EU puts climate control in our hands
By Simon Aughton
Posted on 3 Dec 2007 at 10:59
The European Commission (EC) has launched an application that uses your mobile phone to track your carbon footprint.
The application, called mobGAS, was developed by the EC's Joint Research Centre, and enables users to see the effect their daily activities have on emissions of the three major greenhouse gases - carbon dioxide, methane and nitrous oxide.
Information about everyday activities, such as cooking, transport, lighting and using electronic appliances, is entered into the application, which then calculates individual emissions.
A user diary of daily, weekly and yearly emissions can be registered on a secure website, allowing a comparison with national and world averages. The application also includes an animation reflecting the user's contribution to the Kyoto Protocol target.
According to recent Eurostat figures, individuals can have a significant impact on reducing emissions. 21% of emissions are related to industrial and associated processes, while 31% are from energy production, 20% from transport, 9% from agriculture and 3% from waste.
"All of this shows that individual behaviour, such as how we travel, the appliances we use or the food we eat, can make a real different to emissions," the Commission says. "Lifestyle and consumer choices are a key factor, so it is important that people are aware of the implications of their personal choices."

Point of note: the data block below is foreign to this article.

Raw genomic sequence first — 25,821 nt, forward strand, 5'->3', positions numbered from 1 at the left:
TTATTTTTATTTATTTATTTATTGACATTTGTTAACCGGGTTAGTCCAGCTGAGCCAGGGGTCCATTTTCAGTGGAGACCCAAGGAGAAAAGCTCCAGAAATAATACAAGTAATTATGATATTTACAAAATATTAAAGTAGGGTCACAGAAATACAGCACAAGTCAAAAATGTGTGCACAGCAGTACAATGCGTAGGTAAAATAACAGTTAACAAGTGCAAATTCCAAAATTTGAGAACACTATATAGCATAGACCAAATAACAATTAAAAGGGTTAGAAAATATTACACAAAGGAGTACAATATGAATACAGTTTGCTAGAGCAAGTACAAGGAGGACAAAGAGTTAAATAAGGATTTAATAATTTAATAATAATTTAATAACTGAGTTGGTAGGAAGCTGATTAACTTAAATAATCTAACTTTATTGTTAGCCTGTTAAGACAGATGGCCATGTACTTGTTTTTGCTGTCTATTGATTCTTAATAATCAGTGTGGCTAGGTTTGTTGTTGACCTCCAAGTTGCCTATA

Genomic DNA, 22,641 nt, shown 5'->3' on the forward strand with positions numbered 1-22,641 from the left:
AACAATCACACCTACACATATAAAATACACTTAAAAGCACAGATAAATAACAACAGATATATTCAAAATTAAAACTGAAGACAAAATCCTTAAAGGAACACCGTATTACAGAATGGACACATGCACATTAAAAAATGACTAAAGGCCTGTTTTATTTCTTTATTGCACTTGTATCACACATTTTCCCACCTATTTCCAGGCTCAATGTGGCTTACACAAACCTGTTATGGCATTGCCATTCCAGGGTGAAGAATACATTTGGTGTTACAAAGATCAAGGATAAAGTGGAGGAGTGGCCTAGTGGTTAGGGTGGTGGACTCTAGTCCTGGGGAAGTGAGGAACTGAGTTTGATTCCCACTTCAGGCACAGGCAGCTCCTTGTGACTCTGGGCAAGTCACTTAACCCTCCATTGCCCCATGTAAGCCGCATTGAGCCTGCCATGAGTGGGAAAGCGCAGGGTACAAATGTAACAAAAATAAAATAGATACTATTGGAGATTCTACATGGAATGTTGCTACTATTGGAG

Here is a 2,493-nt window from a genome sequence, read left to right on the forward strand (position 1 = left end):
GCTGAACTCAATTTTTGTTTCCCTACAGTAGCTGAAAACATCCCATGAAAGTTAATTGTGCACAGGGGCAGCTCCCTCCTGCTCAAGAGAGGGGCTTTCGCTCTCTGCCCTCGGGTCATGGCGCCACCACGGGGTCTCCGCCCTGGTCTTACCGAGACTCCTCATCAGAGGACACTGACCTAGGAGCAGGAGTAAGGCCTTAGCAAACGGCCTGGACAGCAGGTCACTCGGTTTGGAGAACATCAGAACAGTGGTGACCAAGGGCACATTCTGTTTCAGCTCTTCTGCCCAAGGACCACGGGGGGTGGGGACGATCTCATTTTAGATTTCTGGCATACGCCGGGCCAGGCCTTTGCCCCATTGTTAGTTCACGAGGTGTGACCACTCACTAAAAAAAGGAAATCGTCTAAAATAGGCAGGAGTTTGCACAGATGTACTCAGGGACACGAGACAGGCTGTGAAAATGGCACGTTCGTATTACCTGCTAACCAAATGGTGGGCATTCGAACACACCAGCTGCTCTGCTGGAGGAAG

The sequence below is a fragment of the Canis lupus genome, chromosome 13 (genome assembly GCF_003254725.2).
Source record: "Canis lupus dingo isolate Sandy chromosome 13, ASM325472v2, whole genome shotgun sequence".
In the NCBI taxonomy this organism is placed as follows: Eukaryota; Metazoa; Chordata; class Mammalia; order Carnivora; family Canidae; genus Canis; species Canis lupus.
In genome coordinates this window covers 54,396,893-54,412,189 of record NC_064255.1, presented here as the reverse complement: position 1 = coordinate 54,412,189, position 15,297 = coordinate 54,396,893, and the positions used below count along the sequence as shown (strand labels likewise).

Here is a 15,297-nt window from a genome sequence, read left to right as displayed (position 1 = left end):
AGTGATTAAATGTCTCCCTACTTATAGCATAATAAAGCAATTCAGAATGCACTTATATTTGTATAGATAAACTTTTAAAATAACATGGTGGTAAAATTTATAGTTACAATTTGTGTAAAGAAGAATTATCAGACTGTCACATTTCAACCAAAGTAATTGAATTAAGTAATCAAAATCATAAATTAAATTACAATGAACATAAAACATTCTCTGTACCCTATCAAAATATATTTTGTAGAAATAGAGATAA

mobGAS is available in 21 European languages and can be downloaded here.
Is your business a social business? For helpful info and tips visit our hub.
- CeBit 2014 diary: Cameron comes to town
- The 5 most interesting UK businesses at SXSW
- Quickest way to upload 1GB? Hop on a train
- Move over Delia: IBM Watson is cooking tonight
- Eric Schmidt on the double-edged smartphone: friend and foe
- Getty joins the race to the bottom
- Hour of Code: five steps to learn how to code
- Sony Xperia Z2 Tablet review: first look
- Sony Xperia Z2 review: first look
- Samsung Galaxy Gear 2 review: first look
- Headings vs headers: how to use both in Word
- Windows Server 2012 R2: how the Datacenter edition could change SMBs
- Invoices and VAT: how to set up your documents correctly
- Nexus 5 vs Samsung Galaxy S4 Active: the best phone for avoiding screen burn
- How much is a social user worth?
- The key to choosing a secure password
- Thunderbolt Bridge: a fast Mac migration tool
- Should you advertise on Twitter?
- How to track a lost smartphone
- Self-publishing success: the best way to sell your book